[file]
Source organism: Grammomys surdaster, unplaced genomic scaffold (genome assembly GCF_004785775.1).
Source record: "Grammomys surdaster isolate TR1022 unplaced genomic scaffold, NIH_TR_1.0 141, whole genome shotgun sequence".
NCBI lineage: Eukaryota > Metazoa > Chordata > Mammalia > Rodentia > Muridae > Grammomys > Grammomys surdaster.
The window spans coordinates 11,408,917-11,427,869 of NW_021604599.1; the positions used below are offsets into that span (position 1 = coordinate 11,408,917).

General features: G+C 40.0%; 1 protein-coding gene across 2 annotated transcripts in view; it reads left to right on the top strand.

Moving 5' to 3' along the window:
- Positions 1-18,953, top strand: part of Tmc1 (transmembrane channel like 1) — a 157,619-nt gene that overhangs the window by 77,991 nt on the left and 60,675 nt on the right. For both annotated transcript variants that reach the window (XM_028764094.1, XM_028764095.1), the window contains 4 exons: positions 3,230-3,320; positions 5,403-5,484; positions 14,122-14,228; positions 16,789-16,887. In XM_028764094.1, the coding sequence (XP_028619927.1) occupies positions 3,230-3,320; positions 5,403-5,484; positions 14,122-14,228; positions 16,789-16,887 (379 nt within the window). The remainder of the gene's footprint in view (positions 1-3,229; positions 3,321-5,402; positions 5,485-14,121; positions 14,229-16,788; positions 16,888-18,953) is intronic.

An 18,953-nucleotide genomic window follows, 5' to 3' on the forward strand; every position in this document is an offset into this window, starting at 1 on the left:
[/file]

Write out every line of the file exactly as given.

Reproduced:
Source organism: Grammomys surdaster, unplaced genomic scaffold (genome assembly GCF_004785775.1).
Source record: "Grammomys surdaster isolate TR1022 unplaced genomic scaffold, NIH_TR_1.0 141, whole genome shotgun sequence".
NCBI lineage: Eukaryota > Metazoa > Chordata > Mammalia > Rodentia > Muridae > Grammomys > Grammomys surdaster.
The window spans coordinates 11,408,917-11,427,869 of NW_021604599.1; the positions used below are offsets into that span (position 1 = coordinate 11,408,917).

General features: G+C 40.0%; 1 protein-coding gene across 2 annotated transcripts in view; it reads left to right on the top strand.

Moving 5' to 3' along the window:
- Positions 1-18,953, top strand: part of Tmc1 (transmembrane channel like 1) — a 157,619-nt gene that overhangs the window by 77,991 nt on the left and 60,675 nt on the right. For both annotated transcript variants that reach the window (XM_028764094.1, XM_028764095.1), the window contains 4 exons: positions 3,230-3,320; positions 5,403-5,484; positions 14,122-14,228; positions 16,789-16,887. In XM_028764094.1, the coding sequence (XP_028619927.1) occupies positions 3,230-3,320; positions 5,403-5,484; positions 14,122-14,228; positions 16,789-16,887 (379 nt within the window). The remainder of the gene's footprint in view (positions 1-3,229; positions 3,321-5,402; positions 5,485-14,121; positions 14,229-16,788; positions 16,888-18,953) is intronic.

An 18,953-nucleotide genomic window follows, 5' to 3' on the forward strand; every position in this document is an offset into this window, starting at 1 on the left: